• Working through treatment

    In this 11-minute TED Talk, lawyer Sarah Donnelly talks about her experiences working through treatment for breast cancer.  You can find a range of resources on work and study here. “Back at work I handed over the urgent things (…) but at that moment work wasn’t my priority. I was thinking how I was going to tell my friends and family I had cancer. I was wondering if my partner and I would ever have an opportunity to start a family (…) Work was about to play a huge role in my treatment and recovery. My job that would give me Read more [...]

  • One step closer to compulsory cancer education in UK

    Health education (including sex and relationship education) will become compulsory in the UK. According to a CoppaFeel press release this is one step closer to receiving compulsory cancer education. CoppaFeel is a UK breast cancer awareness charity. In their release, they explain: The guidance released today by the Department of Education shows great progress [showing]the need for pupils to be taught about not only the benefits of healthy eating and keeping fit (important factors to preventing cancer), but also the prevention of health problems and self examination. As we all know, preventing and detecting cancer early is vital in order to give Read more [...]

  • Sarcoma survivor advocates for sarcoma awareness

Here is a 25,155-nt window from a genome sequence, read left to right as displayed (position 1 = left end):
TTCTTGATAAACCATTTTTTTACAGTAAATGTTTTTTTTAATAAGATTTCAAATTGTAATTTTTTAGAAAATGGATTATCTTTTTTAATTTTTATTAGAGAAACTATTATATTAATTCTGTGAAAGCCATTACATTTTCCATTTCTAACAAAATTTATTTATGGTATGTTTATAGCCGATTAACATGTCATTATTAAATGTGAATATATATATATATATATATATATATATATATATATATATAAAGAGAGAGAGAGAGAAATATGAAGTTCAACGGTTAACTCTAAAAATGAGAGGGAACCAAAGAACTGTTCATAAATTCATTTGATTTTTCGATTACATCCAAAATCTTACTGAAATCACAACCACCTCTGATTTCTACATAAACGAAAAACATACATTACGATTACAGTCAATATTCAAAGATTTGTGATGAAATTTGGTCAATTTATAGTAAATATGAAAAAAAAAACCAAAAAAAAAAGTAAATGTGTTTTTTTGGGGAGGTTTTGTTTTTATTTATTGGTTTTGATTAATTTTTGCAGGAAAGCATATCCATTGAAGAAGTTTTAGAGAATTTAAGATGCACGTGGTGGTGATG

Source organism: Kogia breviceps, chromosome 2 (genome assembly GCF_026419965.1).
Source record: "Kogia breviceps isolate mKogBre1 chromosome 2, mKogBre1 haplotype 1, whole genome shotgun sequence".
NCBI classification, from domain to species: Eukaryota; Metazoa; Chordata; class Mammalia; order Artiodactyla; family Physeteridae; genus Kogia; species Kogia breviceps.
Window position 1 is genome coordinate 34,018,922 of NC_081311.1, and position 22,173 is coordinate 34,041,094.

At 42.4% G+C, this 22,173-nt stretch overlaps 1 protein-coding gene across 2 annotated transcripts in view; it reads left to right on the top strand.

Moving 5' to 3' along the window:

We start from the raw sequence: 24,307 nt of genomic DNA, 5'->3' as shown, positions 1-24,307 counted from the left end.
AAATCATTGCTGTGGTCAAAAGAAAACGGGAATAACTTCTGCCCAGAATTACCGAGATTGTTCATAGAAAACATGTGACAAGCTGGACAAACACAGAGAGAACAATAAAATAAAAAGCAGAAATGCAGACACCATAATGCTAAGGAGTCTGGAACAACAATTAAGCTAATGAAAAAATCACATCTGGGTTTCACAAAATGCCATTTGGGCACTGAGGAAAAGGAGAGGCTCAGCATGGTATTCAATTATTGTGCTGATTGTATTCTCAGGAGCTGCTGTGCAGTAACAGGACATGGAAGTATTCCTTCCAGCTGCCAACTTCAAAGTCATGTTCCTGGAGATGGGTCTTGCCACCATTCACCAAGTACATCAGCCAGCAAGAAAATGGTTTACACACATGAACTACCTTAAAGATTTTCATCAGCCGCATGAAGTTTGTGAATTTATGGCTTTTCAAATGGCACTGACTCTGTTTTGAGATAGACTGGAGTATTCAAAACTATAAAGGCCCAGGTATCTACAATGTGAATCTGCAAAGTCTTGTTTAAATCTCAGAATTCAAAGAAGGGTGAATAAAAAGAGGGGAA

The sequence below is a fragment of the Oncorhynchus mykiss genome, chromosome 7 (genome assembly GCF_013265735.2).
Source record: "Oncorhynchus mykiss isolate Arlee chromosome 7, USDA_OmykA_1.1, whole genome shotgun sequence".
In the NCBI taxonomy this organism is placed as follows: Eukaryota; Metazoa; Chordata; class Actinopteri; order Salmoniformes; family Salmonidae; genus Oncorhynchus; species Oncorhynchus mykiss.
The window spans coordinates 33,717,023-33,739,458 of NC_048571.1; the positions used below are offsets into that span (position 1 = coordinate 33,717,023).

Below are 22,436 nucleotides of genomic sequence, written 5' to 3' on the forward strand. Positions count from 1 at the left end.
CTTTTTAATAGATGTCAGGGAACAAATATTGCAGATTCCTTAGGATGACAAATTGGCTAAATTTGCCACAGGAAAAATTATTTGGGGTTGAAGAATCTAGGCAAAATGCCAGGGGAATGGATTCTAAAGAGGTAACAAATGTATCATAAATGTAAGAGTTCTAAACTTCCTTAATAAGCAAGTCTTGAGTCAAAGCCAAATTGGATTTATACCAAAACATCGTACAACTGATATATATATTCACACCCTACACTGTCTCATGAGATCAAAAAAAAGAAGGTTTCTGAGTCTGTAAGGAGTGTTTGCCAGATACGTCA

Dominique Schell is a sarcoma survivor. In her TEDx talk, the 20 year old shares her personal experience of childhood cancer. In this speech, she talks about how as a survivor she feels an obligation to advocate for all the children who die of sarcoma each year. Schell was diagnosed with osteosarcoma at 10 years old, and in the 10 years following had many complications as the result of her initial surgery. She had eight chemotherapy sessions each lasting a week, which she describes as hell. Her side effects included weight loss, cravings, exhaustion, vomiting and hair loss. She says Read more [...]

  • ONTrac at Peter Mac

    The ONTrac at Peter Mac Cancer Service is located at Peter MacCallum Cancer Centre in Victoria, Australia. Their multidisciplinary team of health professionals works together to ensure that young people are supported before, during and after their cancer treatment. This web page includes information on clinical services for young people like: diagnosis and disease management, palliative and survivorship care, general adolescent health, emotional and mental health concerns, fertility and sexual health, physical and nutritional wellbeing, school and vocation support, and family-focused treatments. The service also provides : Secondary consultation service, Professional development, education and training, research and data collection program, Read more [...]

  • Livewire – an online community for teens

    When you’re a teenager with a serious illness, not many people really get what you’re going through – and it can be hard for siblings too. That’s why we’ve created Livewire: a safe community for young people aged 12-20 living with disability, serious illness or a chronic health condition who can do with crew who understand and offer a little extra support. Online, Livewire is a place you can visit any time, knowing you’re always amongst friends who genuinely care. Here, you can swap stories, ask for ideas, and talk about whatever’s going on in your life, from operations, MRIs Read more [...]